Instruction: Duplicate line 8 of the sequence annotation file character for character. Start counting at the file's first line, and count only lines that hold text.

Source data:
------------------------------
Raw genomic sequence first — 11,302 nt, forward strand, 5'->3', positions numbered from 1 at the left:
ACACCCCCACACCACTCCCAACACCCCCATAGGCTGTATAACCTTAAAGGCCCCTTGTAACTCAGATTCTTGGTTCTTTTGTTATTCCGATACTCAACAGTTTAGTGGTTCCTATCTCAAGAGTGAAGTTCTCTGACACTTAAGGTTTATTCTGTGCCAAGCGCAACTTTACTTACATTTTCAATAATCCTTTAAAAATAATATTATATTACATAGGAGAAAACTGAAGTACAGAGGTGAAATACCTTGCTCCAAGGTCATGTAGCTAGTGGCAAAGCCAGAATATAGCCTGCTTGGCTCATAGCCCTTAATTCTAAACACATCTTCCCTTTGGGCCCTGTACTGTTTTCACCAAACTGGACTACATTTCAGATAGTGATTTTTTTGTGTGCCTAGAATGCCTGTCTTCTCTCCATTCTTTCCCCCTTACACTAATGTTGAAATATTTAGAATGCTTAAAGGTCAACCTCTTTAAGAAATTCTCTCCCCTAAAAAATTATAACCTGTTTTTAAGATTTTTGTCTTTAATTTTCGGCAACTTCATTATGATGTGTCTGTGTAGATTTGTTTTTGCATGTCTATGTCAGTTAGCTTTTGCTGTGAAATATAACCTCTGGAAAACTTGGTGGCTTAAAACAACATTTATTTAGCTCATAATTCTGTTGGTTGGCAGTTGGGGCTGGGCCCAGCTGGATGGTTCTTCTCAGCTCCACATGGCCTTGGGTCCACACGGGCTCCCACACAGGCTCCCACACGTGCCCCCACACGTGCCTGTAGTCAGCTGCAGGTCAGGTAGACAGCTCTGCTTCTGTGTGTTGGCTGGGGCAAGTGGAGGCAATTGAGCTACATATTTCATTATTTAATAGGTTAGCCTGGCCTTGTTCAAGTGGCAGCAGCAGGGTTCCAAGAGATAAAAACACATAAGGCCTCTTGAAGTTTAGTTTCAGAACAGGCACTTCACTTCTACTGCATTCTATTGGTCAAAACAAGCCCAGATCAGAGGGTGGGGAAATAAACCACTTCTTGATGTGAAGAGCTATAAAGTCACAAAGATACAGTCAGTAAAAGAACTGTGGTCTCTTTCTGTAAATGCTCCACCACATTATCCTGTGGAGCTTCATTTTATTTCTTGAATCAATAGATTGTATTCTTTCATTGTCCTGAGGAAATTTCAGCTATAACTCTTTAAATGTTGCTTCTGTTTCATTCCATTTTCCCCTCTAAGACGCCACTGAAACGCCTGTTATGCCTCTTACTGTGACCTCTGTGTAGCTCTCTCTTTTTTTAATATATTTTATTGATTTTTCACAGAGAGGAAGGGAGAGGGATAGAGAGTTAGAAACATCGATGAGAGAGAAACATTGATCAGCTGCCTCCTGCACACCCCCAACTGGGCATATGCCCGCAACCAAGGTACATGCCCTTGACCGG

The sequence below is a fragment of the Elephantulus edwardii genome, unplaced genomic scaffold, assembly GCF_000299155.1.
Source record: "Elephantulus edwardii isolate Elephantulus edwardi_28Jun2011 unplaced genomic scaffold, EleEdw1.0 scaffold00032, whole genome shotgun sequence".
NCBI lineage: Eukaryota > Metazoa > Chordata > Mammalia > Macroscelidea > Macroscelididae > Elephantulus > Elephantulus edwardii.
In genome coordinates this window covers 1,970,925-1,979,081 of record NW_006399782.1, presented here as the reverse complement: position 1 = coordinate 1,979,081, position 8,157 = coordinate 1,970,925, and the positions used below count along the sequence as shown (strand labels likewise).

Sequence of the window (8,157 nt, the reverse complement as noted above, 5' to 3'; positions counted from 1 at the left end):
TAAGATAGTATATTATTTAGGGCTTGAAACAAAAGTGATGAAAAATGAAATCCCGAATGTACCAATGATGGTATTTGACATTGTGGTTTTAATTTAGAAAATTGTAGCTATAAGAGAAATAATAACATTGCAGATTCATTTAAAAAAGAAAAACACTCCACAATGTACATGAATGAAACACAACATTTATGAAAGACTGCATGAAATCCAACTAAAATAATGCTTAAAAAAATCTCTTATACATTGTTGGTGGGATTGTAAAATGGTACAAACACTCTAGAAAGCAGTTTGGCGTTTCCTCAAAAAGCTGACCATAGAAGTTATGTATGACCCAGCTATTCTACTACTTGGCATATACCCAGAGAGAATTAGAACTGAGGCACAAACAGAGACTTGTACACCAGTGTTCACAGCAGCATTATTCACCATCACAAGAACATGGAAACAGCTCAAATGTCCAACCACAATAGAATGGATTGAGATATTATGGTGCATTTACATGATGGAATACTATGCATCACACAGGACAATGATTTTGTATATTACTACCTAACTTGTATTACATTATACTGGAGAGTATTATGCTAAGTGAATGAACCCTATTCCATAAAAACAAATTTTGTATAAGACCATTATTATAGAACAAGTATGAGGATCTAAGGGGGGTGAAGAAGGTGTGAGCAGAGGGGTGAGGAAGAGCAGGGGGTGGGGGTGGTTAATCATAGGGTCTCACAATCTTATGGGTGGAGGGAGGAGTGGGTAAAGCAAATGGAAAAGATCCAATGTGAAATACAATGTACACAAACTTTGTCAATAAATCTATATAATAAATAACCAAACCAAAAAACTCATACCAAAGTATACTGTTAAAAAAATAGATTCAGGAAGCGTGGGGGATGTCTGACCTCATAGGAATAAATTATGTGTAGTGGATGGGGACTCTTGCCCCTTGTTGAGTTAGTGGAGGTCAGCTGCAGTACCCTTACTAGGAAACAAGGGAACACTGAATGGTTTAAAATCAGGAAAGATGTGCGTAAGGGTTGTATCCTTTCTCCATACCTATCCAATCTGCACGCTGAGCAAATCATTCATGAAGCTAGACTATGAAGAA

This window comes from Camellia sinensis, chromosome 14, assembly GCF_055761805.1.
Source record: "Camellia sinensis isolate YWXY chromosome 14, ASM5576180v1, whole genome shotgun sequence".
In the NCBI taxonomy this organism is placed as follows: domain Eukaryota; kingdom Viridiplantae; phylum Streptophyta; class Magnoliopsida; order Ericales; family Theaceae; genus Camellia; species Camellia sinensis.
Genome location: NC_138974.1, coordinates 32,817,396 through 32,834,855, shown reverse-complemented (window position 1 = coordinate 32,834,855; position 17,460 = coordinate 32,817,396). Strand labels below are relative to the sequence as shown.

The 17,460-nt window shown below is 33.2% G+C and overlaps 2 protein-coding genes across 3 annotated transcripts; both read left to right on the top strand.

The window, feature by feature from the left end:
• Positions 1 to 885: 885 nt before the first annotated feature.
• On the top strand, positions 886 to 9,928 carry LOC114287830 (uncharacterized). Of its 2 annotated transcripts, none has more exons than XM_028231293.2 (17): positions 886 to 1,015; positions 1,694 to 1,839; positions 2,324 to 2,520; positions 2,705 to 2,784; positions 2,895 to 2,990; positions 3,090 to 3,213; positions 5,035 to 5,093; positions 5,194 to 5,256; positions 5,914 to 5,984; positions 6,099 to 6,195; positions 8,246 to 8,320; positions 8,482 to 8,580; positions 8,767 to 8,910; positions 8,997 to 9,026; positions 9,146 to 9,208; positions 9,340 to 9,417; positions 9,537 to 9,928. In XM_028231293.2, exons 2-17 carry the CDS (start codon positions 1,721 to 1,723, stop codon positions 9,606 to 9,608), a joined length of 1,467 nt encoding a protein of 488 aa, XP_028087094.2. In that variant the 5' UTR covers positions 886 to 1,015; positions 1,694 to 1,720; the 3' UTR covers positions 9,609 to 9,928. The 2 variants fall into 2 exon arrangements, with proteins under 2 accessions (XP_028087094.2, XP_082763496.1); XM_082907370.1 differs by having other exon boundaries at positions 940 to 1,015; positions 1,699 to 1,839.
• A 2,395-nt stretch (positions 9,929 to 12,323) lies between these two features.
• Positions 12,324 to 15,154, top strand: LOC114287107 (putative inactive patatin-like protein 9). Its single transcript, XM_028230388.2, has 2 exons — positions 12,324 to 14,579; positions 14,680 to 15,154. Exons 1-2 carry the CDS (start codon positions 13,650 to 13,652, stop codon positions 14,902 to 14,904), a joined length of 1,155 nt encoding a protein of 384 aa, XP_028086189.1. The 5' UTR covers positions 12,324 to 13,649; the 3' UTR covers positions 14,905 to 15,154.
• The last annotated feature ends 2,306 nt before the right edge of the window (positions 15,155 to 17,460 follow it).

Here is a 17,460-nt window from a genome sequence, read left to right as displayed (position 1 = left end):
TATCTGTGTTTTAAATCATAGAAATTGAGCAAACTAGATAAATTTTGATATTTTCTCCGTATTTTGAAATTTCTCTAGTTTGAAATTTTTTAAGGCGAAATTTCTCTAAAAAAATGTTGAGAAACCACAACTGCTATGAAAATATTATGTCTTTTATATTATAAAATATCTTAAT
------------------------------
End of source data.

TAAGATAGTATATTATTTAGGGCTTGAAACAAAAGTGATGAAAAATGAAATCCCGAATGTACCAATGATGGTATTTGACATTGTGGTTTTAATTTAGAAAATTGTAGCTATAAGAGAAATAATAACATTGCAGATTCATTTAAAAAAGAAAAACACTCCACAATGTACATGAATGAAACACAACATTTATGAAAGACTGCATGAAATCCAACTAAAATAATGCTTAAAAAAATCTCTTATACATTGTTGGTGGGATTGTAAAATGGTACAAACACTCTAGAAAGCAGTTTGGCGTTTCCTCAAAAAGCTGACCATAGAAGTTATGTATGACCCAGCTATTCTACTACTTGGCATATACCCAGAGAGAATTAGAACTGAGGCACAAACAGAGACTTGTACACCAGTGTTCACAGCAGCATTATTCACCATCACAAGAACATGGAAACAGCTCAAATGTCCAACCACAATAGAATGGATTGAGATATTATGGTGCATTTACATGATGGAATACTATGCATCACACAGGACAATGATTTTGTATATTACTACCTAACTTGTATTACATTATACTGGAGAGTATTATGCTAAGTGAATGAACCCTATTCCATAAAAACAAATTTTGTATAAGACCATTATTATAGAACAAGTATGAGGATCTAAGGGGGGTGAAGAAGGTGTGAGCAGAGGGGTGAGGAAGAGCAGGGGGTGGGGGTGGTTAATCATAGGGTCTCACAATCTTATGGGTGGAGGGAGGAGTGGGTAAAGCAAATGGAAAAGATCCAATGTGAAATACAATGTACACAAACTTTGTCAATAAATCTATATAATAAATAACCAAACCAAAAAACTCATACCAAAGTATACTGTTAAAAAAATAGATTCAGGAAGCGTGGGGGATGTCTGACCTCATAGGAATAAATTATGTGTAGTGGATGGGGACTCTTGCCCCTTGTTGAGTTAGTGGAGGTCAGCTGCAGTACCCTTACTAGGAAACAAGGGAACACTGAATGGTTTAAAATCAGGAAAGATGTGCGTAAGGGTTGTATCCTTTCTCCATACCTATCCAATCTGCACGCTGAGCAAATCATTCATGAAGCTAGACTATGAAGAA